Surprisingly, there are a few regions not showing significant changes of NOx emissions from P1 to P2. Chongqing (Figure 4h) had no significant change of top-down NOx emissions from P1 to P2 (1%, ANOVA-p = 0.96). Jilin was also barely affected from P1 to P2 (−10%, ANOVA-p = 0.71). The reason why these regions were hardly impacted during COVID-19 is yet to be investigated.
The official holidays for Chinese New Year were from January 24 to February 2, within P2 (January 23 to February 9). This may partly explain why we see the top-down NOx emission decreased steadily before Wuhan lockdown. Before the official holidays started, the business activities decreased as people may use paid time-off to travel back to their hometowns and unite with families. Moreover, it might be possible that some small businesses were taking extra caution and halted their operations even before Wuhan lockdown. The Chinese government prolonged the holidays to February 9 for spreading control purpose, which would certainly contribute to the emission decrease during P2.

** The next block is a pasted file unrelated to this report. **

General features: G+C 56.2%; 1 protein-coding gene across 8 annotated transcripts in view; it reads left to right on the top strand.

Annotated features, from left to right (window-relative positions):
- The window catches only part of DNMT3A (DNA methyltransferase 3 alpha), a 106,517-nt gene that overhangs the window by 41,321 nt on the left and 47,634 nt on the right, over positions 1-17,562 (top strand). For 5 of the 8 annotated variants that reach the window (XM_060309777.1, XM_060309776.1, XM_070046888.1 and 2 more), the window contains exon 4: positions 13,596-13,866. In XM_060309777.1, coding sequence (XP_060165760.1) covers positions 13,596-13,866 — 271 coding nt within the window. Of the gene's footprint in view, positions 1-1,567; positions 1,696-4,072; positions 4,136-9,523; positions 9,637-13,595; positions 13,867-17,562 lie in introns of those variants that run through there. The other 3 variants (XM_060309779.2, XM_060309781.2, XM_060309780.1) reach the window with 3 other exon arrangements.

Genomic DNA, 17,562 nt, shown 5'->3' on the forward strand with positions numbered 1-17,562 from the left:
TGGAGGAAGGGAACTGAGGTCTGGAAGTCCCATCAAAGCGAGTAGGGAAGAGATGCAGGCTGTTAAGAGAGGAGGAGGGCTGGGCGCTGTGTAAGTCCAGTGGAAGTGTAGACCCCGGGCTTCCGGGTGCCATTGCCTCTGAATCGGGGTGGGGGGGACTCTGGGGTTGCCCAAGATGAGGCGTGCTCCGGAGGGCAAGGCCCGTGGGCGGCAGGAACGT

Lin et al. (2011) estimated that the emission reduction associated with the Chinese New Year is about 10% in January 2009 using multiple satellite retrievals . Gu et al. (2014) found that the top-down NOx emission estimated using OMI and the Global Ozone Monitoring Experiment-2 (GOME-2) retrievals decreased by 35% and 31% from January to February and increased by about 13% and 27% from February to March during 2011 in China . Meanwhile, the bottom-up NOx emissions from MEIC showed little temporal changes in the study period (Figure 4, Table A1 in the Appendix).
In this study, we observed much more evident reduction (−50%) between P1 and P2 in East China and the emissions remained at low level during P3 compared to P1 (−37%). It is likely that a significant portion of the emission reductions are COVID-19 related.
The slow NOx emission increase during P3 after the prolonged holidays implied that the human activity was slowly recovering. During P3, the emissions only recovered 26% and might need at least a few months to reach its early January level at current rate. We would not anticipate such slow recovery after holidays under normal circumstances.
Future studies may compare the TROPOMI-based top-down NOx emission changes in early 2020 to the climatology of them to better quantify the impact of COVID-19. As of April 2020, TROPOMI NO2 retrievals are only available at a different version for early 2019 so that they are not directly comparable.
Even if the COVID-19-related control measures such as mandatory business halt and social distance were not enforced anymore, there could be impact on the economy if people lost their jobs, businesses went bankrupt, and people spent less for fear of an economic recession. This aftershock of COVID-19 might partly explain the slow recovery during P3.